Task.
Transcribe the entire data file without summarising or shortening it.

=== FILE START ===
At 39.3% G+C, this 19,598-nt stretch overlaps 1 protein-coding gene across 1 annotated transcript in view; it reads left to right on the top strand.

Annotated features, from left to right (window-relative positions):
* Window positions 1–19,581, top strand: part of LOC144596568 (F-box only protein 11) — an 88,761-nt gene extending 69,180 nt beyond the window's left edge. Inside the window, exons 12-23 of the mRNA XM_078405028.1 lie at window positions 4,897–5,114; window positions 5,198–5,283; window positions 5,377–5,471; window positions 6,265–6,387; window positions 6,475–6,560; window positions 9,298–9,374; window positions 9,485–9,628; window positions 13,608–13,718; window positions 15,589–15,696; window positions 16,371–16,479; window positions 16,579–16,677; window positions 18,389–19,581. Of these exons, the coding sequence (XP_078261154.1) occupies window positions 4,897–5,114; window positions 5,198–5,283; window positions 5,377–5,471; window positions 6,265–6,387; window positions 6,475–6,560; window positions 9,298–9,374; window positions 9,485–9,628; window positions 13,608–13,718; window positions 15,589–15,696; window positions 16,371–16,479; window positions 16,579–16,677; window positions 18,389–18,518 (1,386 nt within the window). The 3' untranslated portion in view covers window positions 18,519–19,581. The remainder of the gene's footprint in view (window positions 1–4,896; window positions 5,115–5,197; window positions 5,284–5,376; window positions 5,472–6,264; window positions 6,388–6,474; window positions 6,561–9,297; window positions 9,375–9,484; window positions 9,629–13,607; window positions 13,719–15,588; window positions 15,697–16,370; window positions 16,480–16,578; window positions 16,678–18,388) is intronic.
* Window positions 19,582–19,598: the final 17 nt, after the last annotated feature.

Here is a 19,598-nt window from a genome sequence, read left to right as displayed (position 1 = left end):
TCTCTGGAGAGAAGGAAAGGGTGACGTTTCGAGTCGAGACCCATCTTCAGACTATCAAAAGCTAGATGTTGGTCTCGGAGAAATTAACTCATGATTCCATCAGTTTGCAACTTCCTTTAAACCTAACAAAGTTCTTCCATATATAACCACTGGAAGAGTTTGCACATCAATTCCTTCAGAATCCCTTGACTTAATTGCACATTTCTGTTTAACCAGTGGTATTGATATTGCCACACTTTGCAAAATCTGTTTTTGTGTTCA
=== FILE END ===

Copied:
At 39.3% G+C, this 19,598-nt stretch overlaps 1 protein-coding gene across 1 annotated transcript in view; it reads left to right on the top strand.

Annotated features, from left to right (window-relative positions):
* Window positions 1–19,581, top strand: part of LOC144596568 (F-box only protein 11) — an 88,761-nt gene extending 69,180 nt beyond the window's left edge. Inside the window, exons 12-23 of the mRNA XM_078405028.1 lie at window positions 4,897–5,114; window positions 5,198–5,283; window positions 5,377–5,471; window positions 6,265–6,387; window positions 6,475–6,560; window positions 9,298–9,374; window positions 9,485–9,628; window positions 13,608–13,718; window positions 15,589–15,696; window positions 16,371–16,479; window positions 16,579–16,677; window positions 18,389–19,581. Of these exons, the coding sequence (XP_078261154.1) occupies window positions 4,897–5,114; window positions 5,198–5,283; window positions 5,377–5,471; window positions 6,265–6,387; window positions 6,475–6,560; window positions 9,298–9,374; window positions 9,485–9,628; window positions 13,608–13,718; window positions 15,589–15,696; window positions 16,371–16,479; window positions 16,579–16,677; window positions 18,389–18,518 (1,386 nt within the window). The 3' untranslated portion in view covers window positions 18,519–19,581. The remainder of the gene's footprint in view (window positions 1–4,896; window positions 5,115–5,197; window positions 5,284–5,376; window positions 5,472–6,264; window positions 6,388–6,474; window positions 6,561–9,297; window positions 9,375–9,484; window positions 9,629–13,607; window positions 13,719–15,588; window positions 15,697–16,370; window positions 16,480–16,578; window positions 16,678–18,388) is intronic.
* Window positions 19,582–19,598: the final 17 nt, after the last annotated feature.

Here is a 19,598-nt window from a genome sequence, read left to right as displayed (position 1 = left end):
TCTCTGGAGAGAAGGAAAGGGTGACGTTTCGAGTCGAGACCCATCTTCAGACTATCAAAAGCTAGATGTTGGTCTCGGAGAAATTAACTCATGATTCCATCAGTTTGCAACTTCCTTTAAACCTAACAAAGTTCTTCCATATATAACCACTGGAAGAGTTTGCACATCAATTCCTTCAGAATCCCTTGACTTAATTGCACATTTCTGTTTAACCAGTGGTATTGATATTGCCACACTTTGCAAAATCTGTTTTTGTGTTCA